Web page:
HOLMES: A little more news to get your day started here. We got some "Quick Hits" for you.

NGUYEN: Yes, we do. First stop, a skier was killed in an avalanche in Vail, Colorado. It took rescuers about four hours to reach him. He was buried under about seven feet of snow and a second skier managed to dig himself out and call 9/11. It happened in the same area where a snowboarder was killed last week.

HOLMES: TV viewers in Little Rock, Arkansas will be having trouble seeing one of their local stations this morning. KATV's tower collapsed Friday. Their competitors KARK and KTHV are now being investigated.

NGUYEN: Stop it.

HOLMES: No, just kidding. They're not.

What happened here is workers were installing new extension wires when it all came down. This 2,000 foot tower was the second tallest structure in the world when it was built back in 1965. And KATV is the ABC affiliate.

NGUYEN: And boy, did they come crumbling down. Look at that.

Well, the ongoing writers' strike is putting a damper on tonight's Golden Globes. You think?

The unusual award lineup is being replaced by a live one hour news conference.

HOLMES: That sounds like a blast.

NGUYEN: That's how you want to receive your award, at a news conference.

But here's the deal, Hollywood's loss is actually your gain because we have a special edition of "Larry King Live" tonight. Joining Larry for a live winners announcement plus surprise guest. I'm not allowed to mention the names here but...

HOLMES: Give me a little something, Betty.

NGUYEN: No. It would ruin the surprise. Can't do it. Wait for the king. OK. That's tonight at 9:00 p.m. Eastern. That you don't want to miss it.

HOLMES: All right. That's coming up tonight. But for now, in this fast moving and developing and bizarre story. The search for missing pregnant marine ends now with a gruesome find.

NGUYEN: The hunt is on for a suspected killer. We're going to talk to the man leading that investigation, Onslow County, North Carolina Sheriff Ed Brown. He is live in the NEWSROOM next hour.


NGUYEN: Well, the long arm of the lava reaching closer to some homes in Hawaii. Check this out. A new flow sprouted from the river of lava coming from the Kilauea volcano.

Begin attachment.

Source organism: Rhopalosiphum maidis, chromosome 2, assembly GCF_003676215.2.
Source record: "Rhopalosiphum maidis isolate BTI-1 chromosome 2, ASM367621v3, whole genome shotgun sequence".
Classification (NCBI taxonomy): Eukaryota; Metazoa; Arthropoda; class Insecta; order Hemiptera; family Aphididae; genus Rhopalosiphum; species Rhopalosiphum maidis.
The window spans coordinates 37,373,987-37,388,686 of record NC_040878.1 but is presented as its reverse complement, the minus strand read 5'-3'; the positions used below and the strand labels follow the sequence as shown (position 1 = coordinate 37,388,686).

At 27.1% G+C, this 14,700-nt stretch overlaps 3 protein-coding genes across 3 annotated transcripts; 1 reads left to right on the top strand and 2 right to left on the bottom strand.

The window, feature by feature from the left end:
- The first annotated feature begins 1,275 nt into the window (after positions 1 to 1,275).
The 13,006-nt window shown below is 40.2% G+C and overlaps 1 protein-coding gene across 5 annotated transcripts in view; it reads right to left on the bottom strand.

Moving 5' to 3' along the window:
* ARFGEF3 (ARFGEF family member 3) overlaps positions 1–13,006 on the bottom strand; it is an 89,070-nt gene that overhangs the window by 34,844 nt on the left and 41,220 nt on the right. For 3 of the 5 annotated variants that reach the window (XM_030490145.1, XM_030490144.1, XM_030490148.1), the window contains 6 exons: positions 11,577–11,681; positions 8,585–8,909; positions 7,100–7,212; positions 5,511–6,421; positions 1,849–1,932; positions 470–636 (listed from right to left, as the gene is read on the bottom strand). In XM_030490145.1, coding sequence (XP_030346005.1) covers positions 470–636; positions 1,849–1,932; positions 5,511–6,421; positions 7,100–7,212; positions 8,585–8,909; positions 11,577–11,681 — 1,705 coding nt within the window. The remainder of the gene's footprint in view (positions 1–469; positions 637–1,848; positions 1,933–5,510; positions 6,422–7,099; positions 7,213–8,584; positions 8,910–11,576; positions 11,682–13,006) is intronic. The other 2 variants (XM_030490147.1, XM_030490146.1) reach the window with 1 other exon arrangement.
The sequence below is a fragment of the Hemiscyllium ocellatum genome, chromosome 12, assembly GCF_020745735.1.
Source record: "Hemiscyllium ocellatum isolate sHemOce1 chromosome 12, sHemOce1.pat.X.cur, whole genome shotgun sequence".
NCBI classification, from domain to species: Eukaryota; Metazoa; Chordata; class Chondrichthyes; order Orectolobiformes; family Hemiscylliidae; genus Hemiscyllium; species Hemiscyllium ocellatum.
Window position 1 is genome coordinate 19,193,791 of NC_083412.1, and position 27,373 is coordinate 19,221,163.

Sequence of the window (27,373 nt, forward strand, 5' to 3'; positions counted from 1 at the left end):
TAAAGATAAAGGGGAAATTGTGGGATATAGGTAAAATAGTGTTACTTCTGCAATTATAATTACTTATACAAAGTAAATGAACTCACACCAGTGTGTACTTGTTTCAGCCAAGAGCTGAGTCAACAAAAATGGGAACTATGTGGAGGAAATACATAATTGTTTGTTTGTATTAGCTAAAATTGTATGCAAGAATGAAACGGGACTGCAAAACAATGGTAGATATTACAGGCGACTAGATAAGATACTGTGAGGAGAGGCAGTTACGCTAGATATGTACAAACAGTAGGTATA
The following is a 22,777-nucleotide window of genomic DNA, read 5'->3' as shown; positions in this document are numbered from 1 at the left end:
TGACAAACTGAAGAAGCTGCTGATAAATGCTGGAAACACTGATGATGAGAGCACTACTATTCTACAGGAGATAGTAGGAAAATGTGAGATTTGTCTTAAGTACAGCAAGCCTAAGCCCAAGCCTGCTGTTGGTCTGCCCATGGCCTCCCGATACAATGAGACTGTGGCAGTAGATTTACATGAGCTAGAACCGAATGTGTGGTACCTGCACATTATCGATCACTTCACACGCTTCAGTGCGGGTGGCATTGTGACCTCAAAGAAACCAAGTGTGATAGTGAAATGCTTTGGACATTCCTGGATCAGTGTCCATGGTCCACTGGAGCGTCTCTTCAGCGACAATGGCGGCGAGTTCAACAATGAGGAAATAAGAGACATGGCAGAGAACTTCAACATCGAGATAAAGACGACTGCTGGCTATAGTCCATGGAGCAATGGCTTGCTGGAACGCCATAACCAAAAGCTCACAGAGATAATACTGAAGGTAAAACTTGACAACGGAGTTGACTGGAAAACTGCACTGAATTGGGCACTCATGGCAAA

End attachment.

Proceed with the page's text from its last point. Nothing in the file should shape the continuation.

HOLMES: It's now threatening to destroy the remaining homes in a nearby subdivision. That subdivision has been pretty much wiped out since the volcano started erupting just over 25 years ago.

NGUYEN: Well, good morning, everybody. From the CNN Center in Atlanta, it is January 13th. I'm Betty Nguyen.

HOLMES: I'm T.J. Holmes. We're so glad you can start your day with us. But unfortunately, we'll have to start our day approximate with this. This hunt for this marine now charged with first degree murder. The remains of a woman and fetus found in his backyard. The sheriff leading the investigation will join us live this hour.

NGUYEN: And: Extreme weather on its away. The first major storm of 2008 expected to hit the northeast today. So, how's that going to impact the start of the workweek? Better watch out. It's ahead on CNN SUNDAY MORNING.

HOLMES: Well, again, first up: The case of the missing pregnant marine in North Carolina. Authorities have made a gruesome discovery near Camp Lejeune. The body of a pregnant woman burned and buried. CNN's Ed Lavandera on the story for us from Jacksonville, North Carolina. Good morning for you there, Ed.

LAVANDERA: Good morning, T.J. Well, after making that discovery, authorities here in Jacksonville have issued arrest warrants for murder against Marine Corporal Cesar Laurean and they continue that manhunt for him. It was a gruesome discovery they made yesterday afternoon. The sheriff here said that many of the investigators who made that discovery in the six-inch to about a foot deep shallow grave in this backyard were traumatized by what they had seen. The sheriff talked about that a little bit yesterday.

(BEGIN VIDEO CLIP) SHERIFF ED BROWN, ONSLOW COUNTY, NORTH CAROLINA: The body was much charred. It appeared that the body of the adult was lying over on the side with the face down in the bottom of the pit. As I said, the fetus was in the abdominal area of that adult. And as I have said in the release, one of the things that will probably stick with me for a long time and forever is that little hand, the way those fingers were turned that had been burned off the arm. That is bizarre, that is tragic, and it's disgusting.